The United Nations has requested international assistance to combat the vast swarms of locusts that sweep across East Africa.
A spokesperson for the Food and Agriculture Organization of the United Nations (FAO) asked for help to “avoid any threats to food security, provide livelihoods, and alleviate malnutrition”. Ethiopia, Kenya, and Somalia are all plagued by “unprecedented” and “devastating” swarms of insect pests, FAO said.
The agency is concerned that the number of locusts will increase by 500 by June. Ethiopia and Somalia have not experienced an infestation of this magnitude for 25 years, while Kenya has not seen a locust threat of this size for 70 years, FAO said earlier this week.
“The speed of spread of the pests and the scale of the infestations are so high that they have pushed the capacities of local and national authorities to their limits,” said FAO. The only option left is “aerial control”, i.e., spraying insecticide from an airplane.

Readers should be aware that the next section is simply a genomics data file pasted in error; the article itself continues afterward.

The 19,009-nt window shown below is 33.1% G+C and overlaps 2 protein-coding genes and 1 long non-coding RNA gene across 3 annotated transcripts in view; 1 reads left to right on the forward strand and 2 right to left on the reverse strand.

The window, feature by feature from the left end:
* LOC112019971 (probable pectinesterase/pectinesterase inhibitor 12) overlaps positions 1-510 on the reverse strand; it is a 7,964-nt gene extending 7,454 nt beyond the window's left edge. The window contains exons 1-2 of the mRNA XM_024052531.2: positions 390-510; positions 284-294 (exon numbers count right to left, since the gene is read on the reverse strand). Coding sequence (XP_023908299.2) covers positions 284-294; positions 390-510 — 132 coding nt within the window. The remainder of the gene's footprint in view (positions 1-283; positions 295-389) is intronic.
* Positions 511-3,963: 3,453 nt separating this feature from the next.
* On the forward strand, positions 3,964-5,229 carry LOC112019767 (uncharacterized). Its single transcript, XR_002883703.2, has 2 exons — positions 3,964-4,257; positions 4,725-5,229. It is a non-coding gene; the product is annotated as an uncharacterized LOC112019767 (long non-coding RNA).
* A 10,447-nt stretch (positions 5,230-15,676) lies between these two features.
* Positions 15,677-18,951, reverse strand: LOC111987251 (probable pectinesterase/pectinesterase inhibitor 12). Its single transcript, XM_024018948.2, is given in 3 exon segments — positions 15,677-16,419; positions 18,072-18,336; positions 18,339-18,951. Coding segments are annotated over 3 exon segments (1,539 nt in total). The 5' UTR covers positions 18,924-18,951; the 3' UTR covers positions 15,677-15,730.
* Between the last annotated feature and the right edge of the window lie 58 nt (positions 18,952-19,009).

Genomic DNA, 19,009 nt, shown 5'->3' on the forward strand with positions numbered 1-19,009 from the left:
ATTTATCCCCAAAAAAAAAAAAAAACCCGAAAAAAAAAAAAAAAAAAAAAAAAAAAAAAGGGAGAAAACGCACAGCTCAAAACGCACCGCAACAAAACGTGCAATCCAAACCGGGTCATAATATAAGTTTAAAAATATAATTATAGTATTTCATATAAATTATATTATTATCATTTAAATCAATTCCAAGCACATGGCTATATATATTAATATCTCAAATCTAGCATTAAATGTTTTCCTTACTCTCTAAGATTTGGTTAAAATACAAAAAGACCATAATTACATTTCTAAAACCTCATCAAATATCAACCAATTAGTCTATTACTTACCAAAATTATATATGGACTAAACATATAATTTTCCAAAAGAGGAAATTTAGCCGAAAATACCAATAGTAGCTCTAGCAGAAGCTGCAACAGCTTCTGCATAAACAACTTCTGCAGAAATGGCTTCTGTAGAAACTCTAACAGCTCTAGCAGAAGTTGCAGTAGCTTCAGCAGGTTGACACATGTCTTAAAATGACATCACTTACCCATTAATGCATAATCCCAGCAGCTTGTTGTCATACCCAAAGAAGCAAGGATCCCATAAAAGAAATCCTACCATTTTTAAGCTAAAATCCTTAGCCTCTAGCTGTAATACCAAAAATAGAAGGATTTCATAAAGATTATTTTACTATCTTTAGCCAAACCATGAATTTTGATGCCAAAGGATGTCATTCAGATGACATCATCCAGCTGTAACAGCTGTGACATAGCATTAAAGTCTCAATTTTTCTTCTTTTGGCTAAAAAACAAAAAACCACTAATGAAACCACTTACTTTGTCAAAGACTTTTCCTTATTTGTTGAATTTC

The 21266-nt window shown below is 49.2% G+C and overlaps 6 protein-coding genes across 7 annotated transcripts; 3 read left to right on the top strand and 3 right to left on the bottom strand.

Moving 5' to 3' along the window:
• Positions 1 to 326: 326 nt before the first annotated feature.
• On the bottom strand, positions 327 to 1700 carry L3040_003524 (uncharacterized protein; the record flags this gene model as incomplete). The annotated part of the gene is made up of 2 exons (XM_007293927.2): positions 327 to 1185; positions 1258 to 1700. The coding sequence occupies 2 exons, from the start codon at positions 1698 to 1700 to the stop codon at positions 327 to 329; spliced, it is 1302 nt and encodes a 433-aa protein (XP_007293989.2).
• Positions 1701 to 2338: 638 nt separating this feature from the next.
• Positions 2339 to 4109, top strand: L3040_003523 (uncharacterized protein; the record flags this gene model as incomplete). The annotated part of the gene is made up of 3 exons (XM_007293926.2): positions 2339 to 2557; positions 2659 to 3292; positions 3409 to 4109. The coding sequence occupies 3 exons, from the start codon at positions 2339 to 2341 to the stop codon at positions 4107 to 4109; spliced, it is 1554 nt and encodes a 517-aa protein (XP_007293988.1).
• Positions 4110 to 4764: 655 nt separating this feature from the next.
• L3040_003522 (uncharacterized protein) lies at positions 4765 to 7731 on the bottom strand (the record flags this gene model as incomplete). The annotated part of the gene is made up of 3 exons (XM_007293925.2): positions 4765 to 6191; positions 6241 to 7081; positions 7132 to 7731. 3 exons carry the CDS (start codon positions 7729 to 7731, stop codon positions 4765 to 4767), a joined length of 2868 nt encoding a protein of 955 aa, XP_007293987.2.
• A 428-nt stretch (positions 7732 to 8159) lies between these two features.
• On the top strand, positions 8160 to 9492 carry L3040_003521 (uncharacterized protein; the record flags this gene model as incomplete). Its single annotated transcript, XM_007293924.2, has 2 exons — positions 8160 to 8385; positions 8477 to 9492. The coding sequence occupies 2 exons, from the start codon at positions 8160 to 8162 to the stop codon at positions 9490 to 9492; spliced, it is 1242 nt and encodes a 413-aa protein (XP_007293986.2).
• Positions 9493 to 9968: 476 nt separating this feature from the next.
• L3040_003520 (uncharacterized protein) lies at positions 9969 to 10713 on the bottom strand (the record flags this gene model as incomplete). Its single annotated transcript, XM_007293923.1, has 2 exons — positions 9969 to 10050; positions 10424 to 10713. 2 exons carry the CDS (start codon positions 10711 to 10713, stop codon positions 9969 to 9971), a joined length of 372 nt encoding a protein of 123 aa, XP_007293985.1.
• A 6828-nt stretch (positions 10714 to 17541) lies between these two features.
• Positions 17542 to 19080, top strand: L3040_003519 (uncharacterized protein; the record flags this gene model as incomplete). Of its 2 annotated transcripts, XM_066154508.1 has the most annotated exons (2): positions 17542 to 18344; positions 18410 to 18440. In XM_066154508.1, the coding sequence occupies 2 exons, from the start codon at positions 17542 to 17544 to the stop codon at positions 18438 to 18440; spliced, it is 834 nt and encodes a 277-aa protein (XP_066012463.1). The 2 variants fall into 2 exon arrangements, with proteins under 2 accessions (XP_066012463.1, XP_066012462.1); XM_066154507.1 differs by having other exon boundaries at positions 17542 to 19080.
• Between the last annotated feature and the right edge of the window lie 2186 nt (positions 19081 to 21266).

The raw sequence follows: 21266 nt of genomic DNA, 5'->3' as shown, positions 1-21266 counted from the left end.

The swarms spread from Yemen across the Red Sea. The heavy rains in late 2019 created ideal conditions for the proliferation of these life-devouring insects. And the problem could get worse during the year. In addition to the increasing numbers in East Africa, locusts have also bred in India, Iran, and Pakistan, which may turn into swarms in the spring.
Locusts can travel up to 150 kilometers in one day. Each adult insect can eat its weight in food each day. A swarm, the size of Paris, could eat the same amount of food as half the French population in a single day, according to an FAO fact sheet.
In November, the United Nations warned of the desert locust infestation in Ethiopia, saying that these creatures could spread to Ethiopia and Kenya if left unchecked. Some farmers in the Amhara region of Ethiopia have lost all of their crops. Last month, a swarm of locusts forced an airliner to deviate from its route to Ethiopia.